Paris takes lead in Zimbabwe funding crisis

Cold-shouldered by the UK and US, Zimbabwe has a new best friend: France. Finance minister Mthuli Ncube flew to Paris on Friday for treasury talks behind closed doors.

Source: Paris takes lead in Zimbabwe funding crisis | The Africa

Finance Minister Mthuli Ncube gestures during a media briefing in Harare, Zimbabwe, October 5, 2018. REUTERS/Philimon Bulawayo

In search of urgent funds for his crash reform programme, Zimbabwe’s finance minister, Mthuli Ncube, held closed-door talks with French treasury officials and a consortium of international banks in Paris on 8 March.

Paris says “Bienvenue”; UK and US say “Non”. Zimbabwe’s bid to strengthen ties with France follows a deterioration of its relations with the United Kingdom and the United States in the wake of the deaths of several protestors in clashes with security forces in January.

A source close to the talks in Paris on 8 March said the UK government had “lost interest” in President Emmerson Mnangagwa’s government and was preoccupied by the crisis over its planned exit from the European Union.

Diplomatic shift: Under Emmanuel Macron’s presidency, France has pursued a far more activist policy in Africa than either the UK or the US, visiting the continent nine times since his election in 2017. The UK’s Prime Minister Theresa May has managed just one trip to Africa; President Donald Trump has never visited the continent. France has 47 embassies in Africa compared to Britain’s 36. (Pardee Centre for International Futures, Diplometrics Project).

What came out of Ncube’s Parisian éscale? The talks focused on the immediate need for funding to bolster Zimbabwe’s foreign reserves and its new currency system, banking sources told The Africa Report. There were still “substantial obstacles” to raising short-term funding but there were some proposals for a more innovative approach.

Ncube and officials at the Ministère de l’Économie et des Finances in Paris also discussed a road map for Zimbabwe to pay off its mounting foreign arrears.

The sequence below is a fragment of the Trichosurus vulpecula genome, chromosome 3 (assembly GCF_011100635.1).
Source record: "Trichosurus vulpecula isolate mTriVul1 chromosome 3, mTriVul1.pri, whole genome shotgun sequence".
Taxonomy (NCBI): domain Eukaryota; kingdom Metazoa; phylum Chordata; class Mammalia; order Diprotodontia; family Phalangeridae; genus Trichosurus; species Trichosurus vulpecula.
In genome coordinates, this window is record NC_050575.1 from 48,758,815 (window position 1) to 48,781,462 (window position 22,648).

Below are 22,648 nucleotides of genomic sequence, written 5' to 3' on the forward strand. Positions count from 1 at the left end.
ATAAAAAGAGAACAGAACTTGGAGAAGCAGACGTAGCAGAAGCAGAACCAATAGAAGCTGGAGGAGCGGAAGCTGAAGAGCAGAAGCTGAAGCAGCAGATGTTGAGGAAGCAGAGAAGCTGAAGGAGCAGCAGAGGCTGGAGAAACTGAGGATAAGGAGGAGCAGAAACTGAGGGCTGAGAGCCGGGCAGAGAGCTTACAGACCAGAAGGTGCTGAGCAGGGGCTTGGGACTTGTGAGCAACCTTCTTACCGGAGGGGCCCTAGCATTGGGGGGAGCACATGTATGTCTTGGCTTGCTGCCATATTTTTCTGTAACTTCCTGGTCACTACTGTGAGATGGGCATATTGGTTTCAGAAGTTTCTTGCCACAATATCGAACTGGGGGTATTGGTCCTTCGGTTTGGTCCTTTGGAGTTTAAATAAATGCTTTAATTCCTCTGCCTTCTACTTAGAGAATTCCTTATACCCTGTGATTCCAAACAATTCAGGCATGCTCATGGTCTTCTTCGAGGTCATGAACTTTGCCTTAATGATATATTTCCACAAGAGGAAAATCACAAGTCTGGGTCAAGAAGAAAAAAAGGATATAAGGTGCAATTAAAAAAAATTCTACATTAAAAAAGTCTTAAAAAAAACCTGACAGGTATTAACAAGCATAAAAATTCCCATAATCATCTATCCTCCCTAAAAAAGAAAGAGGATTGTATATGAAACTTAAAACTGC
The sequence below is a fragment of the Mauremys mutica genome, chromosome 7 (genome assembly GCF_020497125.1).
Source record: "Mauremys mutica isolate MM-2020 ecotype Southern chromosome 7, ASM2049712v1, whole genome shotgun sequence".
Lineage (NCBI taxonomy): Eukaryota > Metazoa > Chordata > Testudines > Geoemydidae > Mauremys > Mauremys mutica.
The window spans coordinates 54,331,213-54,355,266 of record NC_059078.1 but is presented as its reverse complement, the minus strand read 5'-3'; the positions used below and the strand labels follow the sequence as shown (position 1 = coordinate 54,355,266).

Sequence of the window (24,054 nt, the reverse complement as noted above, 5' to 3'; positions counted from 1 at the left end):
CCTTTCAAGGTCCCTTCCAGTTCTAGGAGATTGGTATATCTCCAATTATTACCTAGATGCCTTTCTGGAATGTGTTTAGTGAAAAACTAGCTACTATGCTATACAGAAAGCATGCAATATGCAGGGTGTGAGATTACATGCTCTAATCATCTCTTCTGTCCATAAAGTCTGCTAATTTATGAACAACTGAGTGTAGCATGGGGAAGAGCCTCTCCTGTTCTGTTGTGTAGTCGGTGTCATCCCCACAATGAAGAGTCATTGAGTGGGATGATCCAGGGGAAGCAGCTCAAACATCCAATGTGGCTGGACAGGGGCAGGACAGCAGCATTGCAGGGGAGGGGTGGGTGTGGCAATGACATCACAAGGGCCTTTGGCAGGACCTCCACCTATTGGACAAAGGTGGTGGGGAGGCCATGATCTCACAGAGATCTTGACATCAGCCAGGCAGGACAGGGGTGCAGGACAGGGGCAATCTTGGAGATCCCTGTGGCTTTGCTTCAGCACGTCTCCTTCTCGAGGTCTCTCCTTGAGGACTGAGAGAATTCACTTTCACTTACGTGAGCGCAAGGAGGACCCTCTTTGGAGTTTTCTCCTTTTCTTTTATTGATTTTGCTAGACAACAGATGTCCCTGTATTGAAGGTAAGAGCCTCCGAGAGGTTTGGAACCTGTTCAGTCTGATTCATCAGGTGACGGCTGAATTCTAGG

• One route would be for Ncube to convert the government’s homegrown reform programme into a Staff Monitored Program with the International Monetary Fund. Such programmes don’t come with money but can help governments build a track record of reforms and attract short-term finance from other sources. Its conditions would include a halt to funding the budget by the Reserve Bank.

Fix arrears before new funding. IMF spokesman Gerry Rice said on 7 March that Zimbabwe’s more market-linked foreign exchange policy was a “step in the right direction to address distortions”, adding that it would “need to be supported by market determined interest and exchange rates, together with prudent fiscal policies”.

  • An IMF programme would be just the first of ten steps before Zimbabwe would be able to access substantial new money from the international financial institutions. Next step would be restructuring the debt.
  • Zimbabwe owes about $2.1bn in arrears to the World Bank and the African Development Bank, and $3.3bn to bilateral creditors, most of which are members of the Paris Club.


Before his Paris trip, Ncube had spoken of reviving the Lima process under which France’s Lazard Frères and Afreximbank would offer some bridge financing to help Zimbabwe repay the arrears.

  • It would then, provided it had met the targets on the programme with the IMF, be able to access some new money.
  • But that would also depend on meeting political conditions set by the US.

Trump extends veto on funds for Zimbabwe

Ncube was in Washington DC to meet Christine Lagarde, IMF managing director and former economy minister of France, on 5 March.

The same day, President Trump’s administration extended sanctions on Zimbabwe by another year, stating that Zimbabwe government posed “an unusual and extraordinary” threat to US foreign policy.

These sanctions mean that US officials at the World Bank and International Monetary Fund will vote against any new financing for Zimbabwe.

  • Harare has responded by hiring Ballard Partners, lobbyists close to Trump, to change the policy.

Where the money is needed now: On 20 February, the government devalued its surrogate currency – dollar bond notes, or “Zollars” as they are known locally. It urgently needs foreign exchange to stabilise the new monetary arrangements, otherwise it risks another currency crisis and a new round of hyperinflation. Prices increased by over 56% in January alone.

Last week, Zimbabwe secured fresh funding from the Afreximbank in Cairo – to which it already owes more than $680m – as well as from the African Development Bank and neighbouring Mozambique.

What’s next? This week, South Africa’s President Cyril Ramaphosa is due in Harare, where some neighbourly solidarity will be expected from him.